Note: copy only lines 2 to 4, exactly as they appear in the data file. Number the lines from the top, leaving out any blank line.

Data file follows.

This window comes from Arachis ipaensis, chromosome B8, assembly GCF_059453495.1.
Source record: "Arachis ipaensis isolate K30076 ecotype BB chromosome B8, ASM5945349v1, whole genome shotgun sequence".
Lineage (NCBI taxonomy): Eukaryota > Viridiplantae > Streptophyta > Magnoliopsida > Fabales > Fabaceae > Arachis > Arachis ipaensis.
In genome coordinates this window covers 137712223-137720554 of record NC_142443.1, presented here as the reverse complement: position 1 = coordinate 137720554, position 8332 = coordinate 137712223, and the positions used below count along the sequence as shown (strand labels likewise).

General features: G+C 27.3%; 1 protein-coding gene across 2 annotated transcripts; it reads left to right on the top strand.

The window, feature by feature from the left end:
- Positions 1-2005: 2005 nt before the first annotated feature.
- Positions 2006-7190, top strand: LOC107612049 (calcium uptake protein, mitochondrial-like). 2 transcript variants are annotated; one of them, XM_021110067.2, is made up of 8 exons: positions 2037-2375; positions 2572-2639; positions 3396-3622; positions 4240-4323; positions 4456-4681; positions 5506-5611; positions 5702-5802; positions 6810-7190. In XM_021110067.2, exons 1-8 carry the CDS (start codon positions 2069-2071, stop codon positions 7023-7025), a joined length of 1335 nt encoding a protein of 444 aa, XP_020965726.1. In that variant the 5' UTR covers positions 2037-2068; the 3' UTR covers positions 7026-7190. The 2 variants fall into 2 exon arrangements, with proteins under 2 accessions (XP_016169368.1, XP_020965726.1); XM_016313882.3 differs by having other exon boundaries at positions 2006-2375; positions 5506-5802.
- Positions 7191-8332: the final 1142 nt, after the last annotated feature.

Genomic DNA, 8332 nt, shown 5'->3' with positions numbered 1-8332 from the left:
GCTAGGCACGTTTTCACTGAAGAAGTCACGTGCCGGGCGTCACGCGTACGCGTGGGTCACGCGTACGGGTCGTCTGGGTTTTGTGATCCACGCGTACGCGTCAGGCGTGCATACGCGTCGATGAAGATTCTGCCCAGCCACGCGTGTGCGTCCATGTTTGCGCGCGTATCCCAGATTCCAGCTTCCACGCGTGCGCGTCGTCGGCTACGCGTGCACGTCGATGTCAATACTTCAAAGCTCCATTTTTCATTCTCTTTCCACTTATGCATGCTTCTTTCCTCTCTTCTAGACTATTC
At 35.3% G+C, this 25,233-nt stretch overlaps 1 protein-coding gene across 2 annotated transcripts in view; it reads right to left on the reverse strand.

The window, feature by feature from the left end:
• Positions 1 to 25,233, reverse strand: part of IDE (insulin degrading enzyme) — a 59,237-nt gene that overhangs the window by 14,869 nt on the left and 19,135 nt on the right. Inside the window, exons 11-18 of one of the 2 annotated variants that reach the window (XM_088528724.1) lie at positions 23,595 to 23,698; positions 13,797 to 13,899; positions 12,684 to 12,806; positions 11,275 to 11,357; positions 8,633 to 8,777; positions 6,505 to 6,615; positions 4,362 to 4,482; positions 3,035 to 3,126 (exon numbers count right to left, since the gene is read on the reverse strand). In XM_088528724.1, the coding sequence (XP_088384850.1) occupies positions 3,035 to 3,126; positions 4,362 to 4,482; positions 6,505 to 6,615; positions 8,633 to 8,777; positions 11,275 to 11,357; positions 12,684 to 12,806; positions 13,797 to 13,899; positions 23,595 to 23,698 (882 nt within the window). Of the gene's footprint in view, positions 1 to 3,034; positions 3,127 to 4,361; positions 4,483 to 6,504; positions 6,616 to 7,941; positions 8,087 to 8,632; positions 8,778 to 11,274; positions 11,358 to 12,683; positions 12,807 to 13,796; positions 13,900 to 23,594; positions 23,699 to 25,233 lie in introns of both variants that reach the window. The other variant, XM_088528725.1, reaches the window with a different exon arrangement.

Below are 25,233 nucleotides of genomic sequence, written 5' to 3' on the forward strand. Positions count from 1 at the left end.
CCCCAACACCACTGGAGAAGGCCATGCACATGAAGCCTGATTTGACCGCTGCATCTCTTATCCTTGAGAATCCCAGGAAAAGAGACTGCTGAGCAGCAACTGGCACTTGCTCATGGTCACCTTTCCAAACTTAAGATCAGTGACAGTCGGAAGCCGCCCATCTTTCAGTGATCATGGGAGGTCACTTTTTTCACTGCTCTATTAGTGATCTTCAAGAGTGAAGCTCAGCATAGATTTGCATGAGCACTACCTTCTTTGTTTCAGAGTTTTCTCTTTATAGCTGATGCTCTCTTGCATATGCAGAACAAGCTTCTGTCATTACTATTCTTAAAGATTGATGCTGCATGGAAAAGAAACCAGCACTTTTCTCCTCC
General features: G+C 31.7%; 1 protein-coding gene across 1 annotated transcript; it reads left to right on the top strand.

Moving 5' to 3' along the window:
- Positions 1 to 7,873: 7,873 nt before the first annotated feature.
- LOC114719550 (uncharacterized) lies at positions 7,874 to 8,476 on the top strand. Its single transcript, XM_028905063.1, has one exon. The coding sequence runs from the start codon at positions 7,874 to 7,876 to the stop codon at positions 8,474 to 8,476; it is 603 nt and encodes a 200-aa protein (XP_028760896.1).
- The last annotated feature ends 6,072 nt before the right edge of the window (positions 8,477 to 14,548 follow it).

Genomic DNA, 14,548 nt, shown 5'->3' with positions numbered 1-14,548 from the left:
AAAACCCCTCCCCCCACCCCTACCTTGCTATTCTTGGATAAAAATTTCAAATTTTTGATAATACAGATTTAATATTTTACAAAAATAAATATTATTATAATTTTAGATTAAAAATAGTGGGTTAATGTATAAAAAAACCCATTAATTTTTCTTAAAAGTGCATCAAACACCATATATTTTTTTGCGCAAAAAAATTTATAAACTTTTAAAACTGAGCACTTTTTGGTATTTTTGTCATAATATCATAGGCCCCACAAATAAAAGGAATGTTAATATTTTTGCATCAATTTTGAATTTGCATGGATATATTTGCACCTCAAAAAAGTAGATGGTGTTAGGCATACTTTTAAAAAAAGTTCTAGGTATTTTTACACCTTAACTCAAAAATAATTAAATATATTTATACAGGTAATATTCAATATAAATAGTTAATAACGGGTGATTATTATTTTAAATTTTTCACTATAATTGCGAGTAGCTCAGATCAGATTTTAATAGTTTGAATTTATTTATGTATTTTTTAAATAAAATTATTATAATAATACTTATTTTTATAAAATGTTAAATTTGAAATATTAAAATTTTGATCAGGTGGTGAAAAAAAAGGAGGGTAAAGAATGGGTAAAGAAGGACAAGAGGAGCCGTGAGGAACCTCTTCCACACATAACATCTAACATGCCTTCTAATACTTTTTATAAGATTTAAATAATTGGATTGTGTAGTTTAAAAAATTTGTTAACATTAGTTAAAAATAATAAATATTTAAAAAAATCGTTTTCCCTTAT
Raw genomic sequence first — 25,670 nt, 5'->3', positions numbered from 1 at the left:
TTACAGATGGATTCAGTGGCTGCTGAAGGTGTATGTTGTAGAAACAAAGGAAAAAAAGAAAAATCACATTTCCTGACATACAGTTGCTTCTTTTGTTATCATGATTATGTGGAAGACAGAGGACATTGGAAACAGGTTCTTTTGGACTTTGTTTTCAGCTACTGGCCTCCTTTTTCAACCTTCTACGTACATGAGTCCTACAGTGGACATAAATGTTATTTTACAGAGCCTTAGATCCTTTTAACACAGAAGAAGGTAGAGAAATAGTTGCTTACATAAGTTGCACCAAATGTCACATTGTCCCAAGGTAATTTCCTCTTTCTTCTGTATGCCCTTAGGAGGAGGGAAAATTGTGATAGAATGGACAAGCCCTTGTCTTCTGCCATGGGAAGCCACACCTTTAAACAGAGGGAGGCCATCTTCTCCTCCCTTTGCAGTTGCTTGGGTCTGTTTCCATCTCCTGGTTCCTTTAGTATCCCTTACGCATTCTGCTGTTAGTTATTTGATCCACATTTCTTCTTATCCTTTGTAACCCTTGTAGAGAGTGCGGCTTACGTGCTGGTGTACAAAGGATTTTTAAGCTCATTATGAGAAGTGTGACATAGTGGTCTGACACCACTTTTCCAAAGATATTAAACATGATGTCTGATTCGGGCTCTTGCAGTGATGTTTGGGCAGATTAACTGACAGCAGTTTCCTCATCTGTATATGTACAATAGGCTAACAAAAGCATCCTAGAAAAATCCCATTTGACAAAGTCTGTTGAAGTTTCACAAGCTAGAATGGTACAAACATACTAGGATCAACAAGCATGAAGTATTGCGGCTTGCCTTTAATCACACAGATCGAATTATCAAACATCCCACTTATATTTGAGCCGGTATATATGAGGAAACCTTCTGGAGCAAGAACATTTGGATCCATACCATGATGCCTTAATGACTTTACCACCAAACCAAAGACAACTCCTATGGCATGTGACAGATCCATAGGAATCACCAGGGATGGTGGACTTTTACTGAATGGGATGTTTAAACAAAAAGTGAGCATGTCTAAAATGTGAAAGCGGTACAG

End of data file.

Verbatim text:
Source record: "Arachis ipaensis isolate K30076 ecotype BB chromosome B8, ASM5945349v1, whole genome shotgun sequence".
Lineage (NCBI taxonomy): Eukaryota > Viridiplantae > Streptophyta > Magnoliopsida > Fabales > Fabaceae > Arachis > Arachis ipaensis.
In genome coordinates this window covers 137712223-137720554 of record NC_142443.1, presented here as the reverse complement: position 1 = coordinate 137720554, position 8332 = coordinate 137712223, and the positions used below count along the sequence as shown (strand labels likewise).